GIF stands for Graphics Interchange Format.   It is either pronounced like the peanut butter (Jif) or like the sportscaster (Giff Nielsen) ....no one seems to know for sure, but this page claims to have definitive proof that it's like the peanut butter.  At any rate, it was first developed in 1987 for Compuserve.  They needed an image format that could be sent over slow network connections.  It is a lossless format, which means it retains the quality of its image information when it compresses.  The maximum number of colors a .gif can contain is 256.

       There are two GIF standards, 87a and 89a (developed in 1987 and 1989 respectively). The 89a standard added better interlacing, the ability to make part of an image transparent, and the ability to stack several images together to create animations.

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PNG (Portable Network Graphics format)

       In January 1995 Unisys, the company Compuserve contracted to create the GIF format, announced that they would be enforcing the patent on the LZW compression technique the GIF format uses. This means that commercial developers that include the GIF encoding or decoding algorithms have to pay a license fee to Compuserve. This does not concern users of GIFs or non-commercial developers.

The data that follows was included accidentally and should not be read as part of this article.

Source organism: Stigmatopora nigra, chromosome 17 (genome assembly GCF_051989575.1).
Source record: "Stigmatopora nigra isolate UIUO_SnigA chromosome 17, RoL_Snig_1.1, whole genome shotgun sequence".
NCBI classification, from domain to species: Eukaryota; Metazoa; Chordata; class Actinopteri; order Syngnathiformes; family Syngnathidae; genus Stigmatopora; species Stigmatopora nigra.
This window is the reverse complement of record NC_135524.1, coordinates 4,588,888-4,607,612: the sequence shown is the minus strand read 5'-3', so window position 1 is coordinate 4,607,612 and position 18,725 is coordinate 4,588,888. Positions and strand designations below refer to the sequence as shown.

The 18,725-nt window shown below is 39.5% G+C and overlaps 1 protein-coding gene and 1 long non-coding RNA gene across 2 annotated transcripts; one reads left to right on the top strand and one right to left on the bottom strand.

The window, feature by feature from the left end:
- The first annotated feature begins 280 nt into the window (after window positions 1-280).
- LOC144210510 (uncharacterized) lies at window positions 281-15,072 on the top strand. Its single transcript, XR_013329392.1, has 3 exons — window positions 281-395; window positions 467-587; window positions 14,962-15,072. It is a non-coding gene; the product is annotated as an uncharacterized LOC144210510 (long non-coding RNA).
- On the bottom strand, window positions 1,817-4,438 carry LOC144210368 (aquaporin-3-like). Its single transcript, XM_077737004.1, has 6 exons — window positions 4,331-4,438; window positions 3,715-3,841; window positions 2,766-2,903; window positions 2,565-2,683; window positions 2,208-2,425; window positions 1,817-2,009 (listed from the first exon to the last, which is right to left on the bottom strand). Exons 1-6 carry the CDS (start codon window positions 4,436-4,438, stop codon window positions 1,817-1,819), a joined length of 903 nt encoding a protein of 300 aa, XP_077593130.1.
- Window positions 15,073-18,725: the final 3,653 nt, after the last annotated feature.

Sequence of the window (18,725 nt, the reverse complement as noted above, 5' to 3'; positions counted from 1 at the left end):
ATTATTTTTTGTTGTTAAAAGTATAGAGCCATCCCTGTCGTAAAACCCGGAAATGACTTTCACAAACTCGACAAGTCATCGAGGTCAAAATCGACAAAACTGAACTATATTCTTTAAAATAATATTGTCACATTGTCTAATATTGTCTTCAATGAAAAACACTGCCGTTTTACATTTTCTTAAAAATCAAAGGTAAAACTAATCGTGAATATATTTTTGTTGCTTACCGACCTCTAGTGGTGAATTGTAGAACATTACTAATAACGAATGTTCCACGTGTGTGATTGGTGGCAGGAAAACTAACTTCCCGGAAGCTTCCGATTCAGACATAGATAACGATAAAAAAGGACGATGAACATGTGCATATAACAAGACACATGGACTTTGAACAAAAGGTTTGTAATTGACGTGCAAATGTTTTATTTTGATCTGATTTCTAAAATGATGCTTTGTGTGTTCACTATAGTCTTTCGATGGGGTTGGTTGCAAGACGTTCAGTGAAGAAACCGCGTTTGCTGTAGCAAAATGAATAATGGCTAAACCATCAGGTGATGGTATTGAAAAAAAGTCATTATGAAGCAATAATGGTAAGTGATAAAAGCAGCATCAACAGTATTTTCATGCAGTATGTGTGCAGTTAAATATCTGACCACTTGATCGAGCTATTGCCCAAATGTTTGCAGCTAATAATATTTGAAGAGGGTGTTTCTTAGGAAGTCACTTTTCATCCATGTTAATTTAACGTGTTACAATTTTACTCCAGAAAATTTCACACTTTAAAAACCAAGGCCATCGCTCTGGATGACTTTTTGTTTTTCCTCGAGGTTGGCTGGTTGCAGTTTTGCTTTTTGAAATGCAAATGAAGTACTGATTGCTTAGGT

However, a number of people banded together and created a completely patent-free graphics format called PNG (pronounced "ping"), the Portable Network Graphics format.  PNG is superior to GIF in that it has better compression and supports millions of colors.  PNG files end in a .png suffix.    It stands a good chance of becoming widely supported as a standard Web graphic, along with its animated sibling, MNG (pronounced "ming").

       PNG is supported in Netscape 4.03 and above.   For more information, try the PNG home page.

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When is JPEG best, and when is GIF the best choice?

       JPEG is not going to displace GIF entirely.   For some types of images, GIF is superior in image quality, file size, or both.   One of the first things to learn about JPEG is which kinds of images to apply it to.